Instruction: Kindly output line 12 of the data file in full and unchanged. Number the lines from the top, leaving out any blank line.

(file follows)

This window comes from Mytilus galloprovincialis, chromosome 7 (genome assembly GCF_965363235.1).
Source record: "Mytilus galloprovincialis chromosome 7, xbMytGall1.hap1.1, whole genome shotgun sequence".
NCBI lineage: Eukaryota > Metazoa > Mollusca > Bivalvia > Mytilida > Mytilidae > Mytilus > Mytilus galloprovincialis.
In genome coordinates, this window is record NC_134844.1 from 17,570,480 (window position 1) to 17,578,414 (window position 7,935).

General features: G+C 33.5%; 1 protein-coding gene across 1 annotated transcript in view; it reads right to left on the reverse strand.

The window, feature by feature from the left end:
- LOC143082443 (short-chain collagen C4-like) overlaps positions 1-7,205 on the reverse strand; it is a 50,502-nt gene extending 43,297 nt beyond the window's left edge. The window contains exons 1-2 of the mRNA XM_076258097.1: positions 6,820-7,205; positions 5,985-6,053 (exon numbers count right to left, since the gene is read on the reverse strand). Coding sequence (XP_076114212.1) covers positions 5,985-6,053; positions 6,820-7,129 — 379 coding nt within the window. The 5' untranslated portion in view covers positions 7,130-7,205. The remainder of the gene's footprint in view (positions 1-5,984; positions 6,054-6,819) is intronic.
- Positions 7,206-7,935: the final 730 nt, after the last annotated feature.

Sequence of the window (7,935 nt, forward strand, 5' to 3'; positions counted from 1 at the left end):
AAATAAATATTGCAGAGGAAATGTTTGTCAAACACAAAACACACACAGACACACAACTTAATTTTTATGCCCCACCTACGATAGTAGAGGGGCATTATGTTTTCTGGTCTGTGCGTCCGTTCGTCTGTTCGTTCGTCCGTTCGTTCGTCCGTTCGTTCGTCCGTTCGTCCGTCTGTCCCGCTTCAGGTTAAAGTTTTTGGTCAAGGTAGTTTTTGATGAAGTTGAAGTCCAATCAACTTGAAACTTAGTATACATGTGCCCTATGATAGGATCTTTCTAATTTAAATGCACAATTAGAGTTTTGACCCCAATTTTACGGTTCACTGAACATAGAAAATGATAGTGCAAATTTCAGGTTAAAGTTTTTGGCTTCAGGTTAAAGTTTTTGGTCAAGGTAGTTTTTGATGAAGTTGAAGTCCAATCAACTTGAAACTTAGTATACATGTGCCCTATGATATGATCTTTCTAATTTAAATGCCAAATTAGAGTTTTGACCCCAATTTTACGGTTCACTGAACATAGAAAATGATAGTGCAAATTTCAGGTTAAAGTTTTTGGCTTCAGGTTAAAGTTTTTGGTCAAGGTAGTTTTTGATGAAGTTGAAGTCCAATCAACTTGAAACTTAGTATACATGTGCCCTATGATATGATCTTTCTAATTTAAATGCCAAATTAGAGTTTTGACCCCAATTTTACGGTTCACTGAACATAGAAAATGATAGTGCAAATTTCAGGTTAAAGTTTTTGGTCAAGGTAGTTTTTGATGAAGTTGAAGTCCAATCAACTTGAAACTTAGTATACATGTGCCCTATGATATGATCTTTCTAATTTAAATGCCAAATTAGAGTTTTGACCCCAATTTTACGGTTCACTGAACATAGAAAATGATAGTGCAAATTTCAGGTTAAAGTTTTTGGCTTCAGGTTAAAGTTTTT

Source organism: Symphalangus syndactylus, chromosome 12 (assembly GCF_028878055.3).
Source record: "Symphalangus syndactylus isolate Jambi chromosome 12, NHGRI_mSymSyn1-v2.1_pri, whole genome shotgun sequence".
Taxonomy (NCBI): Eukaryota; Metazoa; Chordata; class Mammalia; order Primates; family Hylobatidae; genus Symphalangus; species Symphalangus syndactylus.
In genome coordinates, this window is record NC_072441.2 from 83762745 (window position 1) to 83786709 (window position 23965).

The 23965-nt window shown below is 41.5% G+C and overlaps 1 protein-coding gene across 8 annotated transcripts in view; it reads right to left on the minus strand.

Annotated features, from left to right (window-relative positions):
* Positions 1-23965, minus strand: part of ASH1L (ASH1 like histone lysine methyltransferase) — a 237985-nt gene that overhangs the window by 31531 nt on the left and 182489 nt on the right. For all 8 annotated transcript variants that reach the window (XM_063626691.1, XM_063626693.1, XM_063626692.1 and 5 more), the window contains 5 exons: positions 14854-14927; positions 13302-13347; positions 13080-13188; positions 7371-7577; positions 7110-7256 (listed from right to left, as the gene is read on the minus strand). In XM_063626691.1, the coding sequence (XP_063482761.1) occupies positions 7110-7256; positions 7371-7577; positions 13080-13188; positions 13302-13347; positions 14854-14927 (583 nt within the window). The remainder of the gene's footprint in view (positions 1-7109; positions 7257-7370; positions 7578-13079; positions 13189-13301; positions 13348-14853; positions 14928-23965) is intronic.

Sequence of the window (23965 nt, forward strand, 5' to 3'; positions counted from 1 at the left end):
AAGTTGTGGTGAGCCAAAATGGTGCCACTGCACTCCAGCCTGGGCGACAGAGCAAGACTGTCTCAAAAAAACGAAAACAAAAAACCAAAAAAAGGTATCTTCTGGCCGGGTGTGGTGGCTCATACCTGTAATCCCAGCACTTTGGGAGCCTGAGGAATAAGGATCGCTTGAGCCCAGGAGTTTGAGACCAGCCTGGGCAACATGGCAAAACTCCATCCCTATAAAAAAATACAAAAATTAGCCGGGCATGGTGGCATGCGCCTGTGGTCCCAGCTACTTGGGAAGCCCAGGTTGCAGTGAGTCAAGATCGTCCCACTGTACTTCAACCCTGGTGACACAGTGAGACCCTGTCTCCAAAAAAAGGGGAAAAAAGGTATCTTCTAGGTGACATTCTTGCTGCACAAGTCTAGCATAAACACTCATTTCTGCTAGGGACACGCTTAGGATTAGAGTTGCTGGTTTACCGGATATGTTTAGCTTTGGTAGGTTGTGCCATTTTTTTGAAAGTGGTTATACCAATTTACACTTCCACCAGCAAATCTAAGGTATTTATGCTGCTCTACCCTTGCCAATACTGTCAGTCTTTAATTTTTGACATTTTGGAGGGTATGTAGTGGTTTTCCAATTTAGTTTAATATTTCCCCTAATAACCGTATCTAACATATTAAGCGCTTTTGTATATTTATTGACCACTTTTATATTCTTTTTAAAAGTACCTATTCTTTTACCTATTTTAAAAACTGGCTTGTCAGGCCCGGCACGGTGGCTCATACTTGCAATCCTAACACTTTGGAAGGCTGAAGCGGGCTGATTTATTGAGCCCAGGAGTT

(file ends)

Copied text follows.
Source record: "Symphalangus syndactylus isolate Jambi chromosome 12, NHGRI_mSymSyn1-v2.1_pri, whole genome shotgun sequence".